#ThisWeekInData September 9, 2022

TIMES OF SAN DIEGO: City Street Sweepers to Change Up Routes, Frequency Beginning Thursday

The San Diego Stormwater Department, after analyzing years of data on waterway and ocean pollution, are implementing new routes and frequencies in order to best prevent trash from reaching the ocean. The street sweepers cover 61,000 miles annually, removing over 200,000 pounds of trash, and the new collection measures will ensure cleaner oceans and beaches for residents. 

SCIENTIFIC AMERICAN: A Growing Drinking Water Crisis Threatens American Cities and Towns

The current water crisis in Jackson, Mississippi is affecting 150,000 people and, according to a new study of national data from 17,900 water utilities, is a signal of deeper issues across the country’s drinking-water systems. In this article, researchers discuss ways to incorporate digital technologies and sensors to monitor and treat contaminated water and prevent dangerous water crises.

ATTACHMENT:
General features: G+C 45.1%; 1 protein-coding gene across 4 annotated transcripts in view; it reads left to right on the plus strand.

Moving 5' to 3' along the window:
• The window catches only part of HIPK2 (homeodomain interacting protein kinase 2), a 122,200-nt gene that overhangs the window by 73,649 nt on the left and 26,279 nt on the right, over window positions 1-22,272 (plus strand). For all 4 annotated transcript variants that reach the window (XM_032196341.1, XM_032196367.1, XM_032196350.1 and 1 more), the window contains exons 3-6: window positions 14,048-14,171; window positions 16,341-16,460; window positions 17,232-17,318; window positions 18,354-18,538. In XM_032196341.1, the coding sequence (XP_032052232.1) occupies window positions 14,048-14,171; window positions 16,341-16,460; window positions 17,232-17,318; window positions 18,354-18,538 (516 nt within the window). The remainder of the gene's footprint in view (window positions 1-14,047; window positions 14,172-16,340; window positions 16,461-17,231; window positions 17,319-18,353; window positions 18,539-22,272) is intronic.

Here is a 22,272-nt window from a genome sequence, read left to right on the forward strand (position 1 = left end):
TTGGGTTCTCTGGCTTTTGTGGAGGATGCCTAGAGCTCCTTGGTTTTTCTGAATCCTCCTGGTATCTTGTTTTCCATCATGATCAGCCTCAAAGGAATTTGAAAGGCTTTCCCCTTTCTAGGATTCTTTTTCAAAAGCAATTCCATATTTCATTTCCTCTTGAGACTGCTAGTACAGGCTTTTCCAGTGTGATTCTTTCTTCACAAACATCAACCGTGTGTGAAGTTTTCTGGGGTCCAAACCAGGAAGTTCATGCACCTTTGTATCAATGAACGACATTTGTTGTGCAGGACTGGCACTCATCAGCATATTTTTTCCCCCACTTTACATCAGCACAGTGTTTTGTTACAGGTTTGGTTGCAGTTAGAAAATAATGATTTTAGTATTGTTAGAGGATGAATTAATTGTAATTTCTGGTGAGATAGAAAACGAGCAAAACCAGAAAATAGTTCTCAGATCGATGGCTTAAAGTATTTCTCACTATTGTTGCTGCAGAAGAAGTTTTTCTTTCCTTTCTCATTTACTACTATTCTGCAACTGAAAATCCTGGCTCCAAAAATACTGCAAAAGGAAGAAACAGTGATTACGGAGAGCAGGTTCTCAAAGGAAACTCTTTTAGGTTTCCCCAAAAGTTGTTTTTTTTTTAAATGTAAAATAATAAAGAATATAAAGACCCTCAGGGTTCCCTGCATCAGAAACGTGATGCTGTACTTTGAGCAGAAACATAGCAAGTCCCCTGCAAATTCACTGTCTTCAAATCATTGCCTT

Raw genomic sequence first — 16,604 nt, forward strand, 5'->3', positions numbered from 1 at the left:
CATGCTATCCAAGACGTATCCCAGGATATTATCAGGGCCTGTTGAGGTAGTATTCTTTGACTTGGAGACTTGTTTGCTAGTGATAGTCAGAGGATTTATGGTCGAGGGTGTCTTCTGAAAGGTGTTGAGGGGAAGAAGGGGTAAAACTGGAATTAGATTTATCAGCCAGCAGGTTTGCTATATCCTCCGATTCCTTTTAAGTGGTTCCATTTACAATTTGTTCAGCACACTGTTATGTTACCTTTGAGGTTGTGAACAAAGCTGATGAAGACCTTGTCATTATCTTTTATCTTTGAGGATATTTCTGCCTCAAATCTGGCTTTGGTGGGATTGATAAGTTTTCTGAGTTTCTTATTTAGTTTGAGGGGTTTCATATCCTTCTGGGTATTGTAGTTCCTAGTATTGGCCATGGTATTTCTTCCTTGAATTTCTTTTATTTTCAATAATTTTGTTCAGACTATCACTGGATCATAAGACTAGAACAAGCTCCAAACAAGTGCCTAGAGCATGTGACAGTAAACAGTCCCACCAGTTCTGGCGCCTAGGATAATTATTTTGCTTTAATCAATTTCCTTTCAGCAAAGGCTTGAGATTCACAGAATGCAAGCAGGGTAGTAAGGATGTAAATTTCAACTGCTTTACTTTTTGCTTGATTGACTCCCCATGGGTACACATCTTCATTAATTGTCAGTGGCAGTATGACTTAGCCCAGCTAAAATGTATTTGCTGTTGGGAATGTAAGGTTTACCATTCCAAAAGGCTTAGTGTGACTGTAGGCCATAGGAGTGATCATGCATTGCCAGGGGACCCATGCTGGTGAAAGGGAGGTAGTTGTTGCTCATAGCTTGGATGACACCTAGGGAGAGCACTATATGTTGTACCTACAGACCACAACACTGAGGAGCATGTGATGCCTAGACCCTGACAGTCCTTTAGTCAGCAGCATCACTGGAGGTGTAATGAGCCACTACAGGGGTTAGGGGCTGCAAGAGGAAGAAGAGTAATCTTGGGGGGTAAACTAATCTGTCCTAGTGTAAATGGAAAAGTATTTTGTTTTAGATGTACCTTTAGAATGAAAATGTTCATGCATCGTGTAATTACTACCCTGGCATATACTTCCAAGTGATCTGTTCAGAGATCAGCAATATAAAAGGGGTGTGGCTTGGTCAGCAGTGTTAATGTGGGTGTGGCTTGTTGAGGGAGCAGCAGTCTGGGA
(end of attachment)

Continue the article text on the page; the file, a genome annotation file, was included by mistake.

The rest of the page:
SF.GOV: San Francisco activates heat mapping effort as city prepares for heat 

As California experiences extreme heat waves, volunteers in San Francisco are working with city leaders on the Urban Heat Watch program, collecting and mapping temperature data across the city. The on-the-ground data helps show exactly where heat is most extreme and how this interplays with racial inequities and infrastructure. 

The New York Times: How the Pandemic Shortened Life Expectancy in Indigenous Communities

Data from the US Centers for Disease Control and Prevention outlined the extreme and disproportionate impact of COVID-19 on Native American/Alaska Native populations, including a shocking drop in life expectancy since 2020 — more than six years according to the most recent national data. There are several contributing factors including high rates of poverty, pre-existing health conditions, lack of sanitation infrastructure, and the underfunded Indian Health Service. 

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